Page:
The last thing you want to see in your new paint or clearcoat is a drip or sag, but it’s bound to happen. We actually have a couple in our ’71 Oldsmobile 442 project car. We thought it would be a good idea to show you how to remove drips and sags in clearcoat. This could also be knows as denibbing. While there are several ways to go about this, we like the razor blade method.
How To Remove Drips in Clearcoat
First, we have to let the pain and/or clearcoat dry and harden. The longer you can wait for it to dry and shrink, the better. Ours had been sitting a couple of weeks, so it was good and hard. Ensure the drip or sag and the panel around it is very clean. Take a brand new razor blade and you want to the use the cutting edge standing straight up on the paint or clearcoat. Gently and slowly work the blade in a single motion across the drip. You’re just trying to scuff the surface. As you get the hang of it and have control, you can work at it in back and forth motions. Stop after every few passes and clean off the are.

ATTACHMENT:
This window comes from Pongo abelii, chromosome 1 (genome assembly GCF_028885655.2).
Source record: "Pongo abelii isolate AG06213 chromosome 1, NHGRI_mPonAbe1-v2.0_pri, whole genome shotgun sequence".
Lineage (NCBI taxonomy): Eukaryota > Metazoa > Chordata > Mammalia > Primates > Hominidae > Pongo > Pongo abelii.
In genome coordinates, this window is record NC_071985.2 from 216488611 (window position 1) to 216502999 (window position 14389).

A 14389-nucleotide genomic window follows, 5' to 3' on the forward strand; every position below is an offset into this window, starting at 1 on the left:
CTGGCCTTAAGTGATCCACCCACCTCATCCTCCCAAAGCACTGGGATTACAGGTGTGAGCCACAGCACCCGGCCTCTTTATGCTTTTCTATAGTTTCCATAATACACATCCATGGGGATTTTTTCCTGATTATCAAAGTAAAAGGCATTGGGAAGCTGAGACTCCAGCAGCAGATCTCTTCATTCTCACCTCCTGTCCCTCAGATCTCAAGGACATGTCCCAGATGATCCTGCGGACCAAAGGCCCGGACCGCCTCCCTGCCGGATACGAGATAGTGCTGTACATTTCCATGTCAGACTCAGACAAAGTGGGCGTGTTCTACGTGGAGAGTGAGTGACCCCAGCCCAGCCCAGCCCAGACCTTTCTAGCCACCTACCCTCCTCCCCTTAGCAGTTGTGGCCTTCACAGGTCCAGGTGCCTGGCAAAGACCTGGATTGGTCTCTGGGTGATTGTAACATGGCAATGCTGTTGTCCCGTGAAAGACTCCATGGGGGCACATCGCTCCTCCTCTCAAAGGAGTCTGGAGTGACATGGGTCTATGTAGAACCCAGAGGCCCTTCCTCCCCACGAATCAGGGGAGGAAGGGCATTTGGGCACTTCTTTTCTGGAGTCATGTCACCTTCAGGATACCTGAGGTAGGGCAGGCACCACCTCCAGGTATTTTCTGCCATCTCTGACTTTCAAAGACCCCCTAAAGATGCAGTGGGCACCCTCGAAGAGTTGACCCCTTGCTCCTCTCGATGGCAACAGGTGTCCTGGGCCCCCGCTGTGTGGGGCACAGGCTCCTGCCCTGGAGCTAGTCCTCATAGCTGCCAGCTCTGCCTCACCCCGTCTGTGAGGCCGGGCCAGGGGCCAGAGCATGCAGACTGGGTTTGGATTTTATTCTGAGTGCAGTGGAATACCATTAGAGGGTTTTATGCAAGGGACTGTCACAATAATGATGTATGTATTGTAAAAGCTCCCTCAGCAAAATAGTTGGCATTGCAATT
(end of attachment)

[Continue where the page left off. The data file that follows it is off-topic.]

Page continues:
Once you’ve knocked down the high spots and no more low spots are showing, you’re ready for sanding. Start with 600-grit and a spray bottle with soap and water. Keep the surface wet as you wet-sand. Then step up to 800 to remove the 600 scratches, then 1,200, then 1,500, and finally 3,000. Now that you’re down to 3,000 grit, the rest will be with a polisher. You can do this by hand, but it’s nice to have a random orbital polisher like the Maxshine M15 Pro to do the work for you. And that’s how to remove drips or sags in clearcoat and paint. See the video for more details.